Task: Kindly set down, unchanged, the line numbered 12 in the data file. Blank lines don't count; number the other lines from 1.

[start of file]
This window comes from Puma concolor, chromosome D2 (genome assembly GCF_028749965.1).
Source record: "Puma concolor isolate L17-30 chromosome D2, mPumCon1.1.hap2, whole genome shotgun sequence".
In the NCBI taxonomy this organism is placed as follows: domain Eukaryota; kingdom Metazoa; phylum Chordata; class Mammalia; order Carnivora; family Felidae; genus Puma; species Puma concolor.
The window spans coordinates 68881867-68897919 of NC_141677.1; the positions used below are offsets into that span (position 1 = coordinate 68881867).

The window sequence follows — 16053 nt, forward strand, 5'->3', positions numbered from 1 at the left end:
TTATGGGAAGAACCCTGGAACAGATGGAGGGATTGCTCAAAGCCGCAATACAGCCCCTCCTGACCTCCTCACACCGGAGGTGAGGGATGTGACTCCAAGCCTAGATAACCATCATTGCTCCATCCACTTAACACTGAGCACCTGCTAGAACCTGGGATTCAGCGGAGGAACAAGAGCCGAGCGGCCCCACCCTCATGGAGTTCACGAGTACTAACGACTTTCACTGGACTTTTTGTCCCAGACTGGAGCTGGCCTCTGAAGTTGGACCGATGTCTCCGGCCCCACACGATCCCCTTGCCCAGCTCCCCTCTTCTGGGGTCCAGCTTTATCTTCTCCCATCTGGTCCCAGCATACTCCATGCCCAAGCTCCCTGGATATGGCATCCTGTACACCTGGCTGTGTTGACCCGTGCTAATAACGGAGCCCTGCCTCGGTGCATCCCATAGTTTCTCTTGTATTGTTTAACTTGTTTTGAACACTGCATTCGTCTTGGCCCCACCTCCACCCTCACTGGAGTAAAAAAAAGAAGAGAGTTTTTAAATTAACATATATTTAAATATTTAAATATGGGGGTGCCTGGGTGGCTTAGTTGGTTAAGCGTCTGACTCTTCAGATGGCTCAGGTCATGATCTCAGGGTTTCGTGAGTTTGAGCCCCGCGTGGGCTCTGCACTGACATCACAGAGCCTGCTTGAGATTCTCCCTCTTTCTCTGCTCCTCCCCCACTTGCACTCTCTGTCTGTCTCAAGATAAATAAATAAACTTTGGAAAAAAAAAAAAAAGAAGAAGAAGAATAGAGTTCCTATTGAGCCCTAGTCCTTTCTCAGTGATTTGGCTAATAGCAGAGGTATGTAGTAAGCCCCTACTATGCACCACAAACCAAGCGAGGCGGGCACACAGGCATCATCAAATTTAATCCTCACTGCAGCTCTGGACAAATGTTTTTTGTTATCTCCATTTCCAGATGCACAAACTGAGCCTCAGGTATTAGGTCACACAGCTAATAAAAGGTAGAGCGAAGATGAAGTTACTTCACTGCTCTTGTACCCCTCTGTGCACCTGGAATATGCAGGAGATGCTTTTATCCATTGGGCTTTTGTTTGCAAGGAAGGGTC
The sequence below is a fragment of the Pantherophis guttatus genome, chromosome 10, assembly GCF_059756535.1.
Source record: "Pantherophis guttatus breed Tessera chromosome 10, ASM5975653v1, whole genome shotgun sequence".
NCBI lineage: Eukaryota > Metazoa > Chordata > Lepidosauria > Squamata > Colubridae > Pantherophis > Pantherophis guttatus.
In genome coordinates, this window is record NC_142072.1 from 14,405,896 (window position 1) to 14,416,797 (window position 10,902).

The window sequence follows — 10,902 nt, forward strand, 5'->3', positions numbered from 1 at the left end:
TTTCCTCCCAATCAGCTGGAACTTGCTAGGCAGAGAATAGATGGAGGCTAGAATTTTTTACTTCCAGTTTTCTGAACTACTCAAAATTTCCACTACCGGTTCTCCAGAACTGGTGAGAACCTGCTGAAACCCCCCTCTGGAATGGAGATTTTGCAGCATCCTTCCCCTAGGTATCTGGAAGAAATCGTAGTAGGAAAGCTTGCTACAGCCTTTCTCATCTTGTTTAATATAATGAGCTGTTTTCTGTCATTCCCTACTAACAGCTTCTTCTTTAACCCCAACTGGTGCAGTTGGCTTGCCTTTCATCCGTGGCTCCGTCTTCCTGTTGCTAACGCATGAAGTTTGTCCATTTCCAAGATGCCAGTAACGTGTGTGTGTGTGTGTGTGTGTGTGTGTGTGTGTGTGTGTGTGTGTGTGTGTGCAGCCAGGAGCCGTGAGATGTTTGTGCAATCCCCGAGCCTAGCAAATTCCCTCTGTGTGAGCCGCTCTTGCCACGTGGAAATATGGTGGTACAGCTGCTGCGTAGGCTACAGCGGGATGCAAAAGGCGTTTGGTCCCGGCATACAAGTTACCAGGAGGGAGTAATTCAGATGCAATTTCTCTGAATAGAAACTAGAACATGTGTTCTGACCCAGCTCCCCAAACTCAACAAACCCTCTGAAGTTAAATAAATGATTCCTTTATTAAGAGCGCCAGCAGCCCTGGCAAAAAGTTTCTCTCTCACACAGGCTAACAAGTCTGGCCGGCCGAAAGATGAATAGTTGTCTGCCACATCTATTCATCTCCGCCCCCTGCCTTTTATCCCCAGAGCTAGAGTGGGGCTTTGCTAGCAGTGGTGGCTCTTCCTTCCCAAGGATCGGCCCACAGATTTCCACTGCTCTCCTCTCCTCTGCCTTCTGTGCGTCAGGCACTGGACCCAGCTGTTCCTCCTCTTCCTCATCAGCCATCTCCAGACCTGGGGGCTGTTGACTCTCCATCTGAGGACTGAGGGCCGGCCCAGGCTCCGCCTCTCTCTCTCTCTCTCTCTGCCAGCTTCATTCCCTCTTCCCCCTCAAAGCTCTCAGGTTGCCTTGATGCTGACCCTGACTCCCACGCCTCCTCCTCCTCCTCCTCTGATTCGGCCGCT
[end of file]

TTTCCTCCCAATCAGCTGGAACTTGCTAGGCAGAGAATAGATGGAGGCTAGAATTTTTTACTTCCAGTTTTCTGAACTACTCAAAATTTCCACTACCGGTTCTCCAGAACTGGTGAGAACCTGCTGAAACCCCCCTCTGGAATGGAGATTTTGCAGCATCCTTCCCCTAGGTATCTGGAAGAAATCGTAGTAGGAAAGCTTGCTACAGCCTTTCTCATCTTGTTTAATATAATGAGCTGTTTTCTGTCATTCCCTACTAACAGCTTCTTCTTTAACCCCAACTGGTGCAGTTGGCTTGCCTTTCATCCGTGGCTCCGTCTTCCTGTTGCTAACGCATGAAGTTTGTCCATTTCCAAGATGCCAGTAACGTGTGTGTGTGTGTGTGTGTGTGTGTGTGTGTGTGTGTGTGTGTGTGTGTGTGCAGCCAGGAGCCGTGAGATGTTTGTGCAATCCCCGAGCCTAGCAAATTCCCTCTGTGTGAGCCGCTCTTGCCACGTGGAAATATGGTGGTACAGCTGCTGCGTAGGCTACAGCGGGATGCAAAAGGCGTTTGGTCCCGGCATACAAGTTACCAGGAGGGAGTAATTCAGATGCAATTTCTCTGAATAGAAACTAGAACATGTGTTCTGACCCAGCTCCCCAAACTCAACAAACCCTCTGAAGTTAAATAAATGATTCCTTTATTAAGAGCGCCAGCAGCCCTGGCAAAAAGTTTCTCTCTCACACAGGCTAACAAGTCTGGCCGGCCGAAAGATGAATAGTTGTCTGCCACATCTATTCATCTCCGCCCCCTGCCTTTTATCCCCAGAGCTAGAGTGGGGCTTTGCTAGCAGTGGTGGCTCTTCCTTCCCAAGGATCGGCCCACAGATTTCCACTGCTCTCCTCTCCTCTGCCTTCTGTGCGTCAGGCACTGGACCCAGCTGTTCCTCCTCTTCCTCATCAGCCATCTCCAGACCTGGGGGCTGTTGACTCTCCATCTGAGGACTGAGGGCCGGCCCAGGCTCCGCCTCTCTCTCTCTCTCTCTCTGCCAGCTTCATTCCCTCTTCCCCCTCAAAGCTCTCAGGTTGCCTTGATGCTGACCCTGACTCCCACGCCTCCTCCTCCTCCTCCTCTGATTCGGCCGCT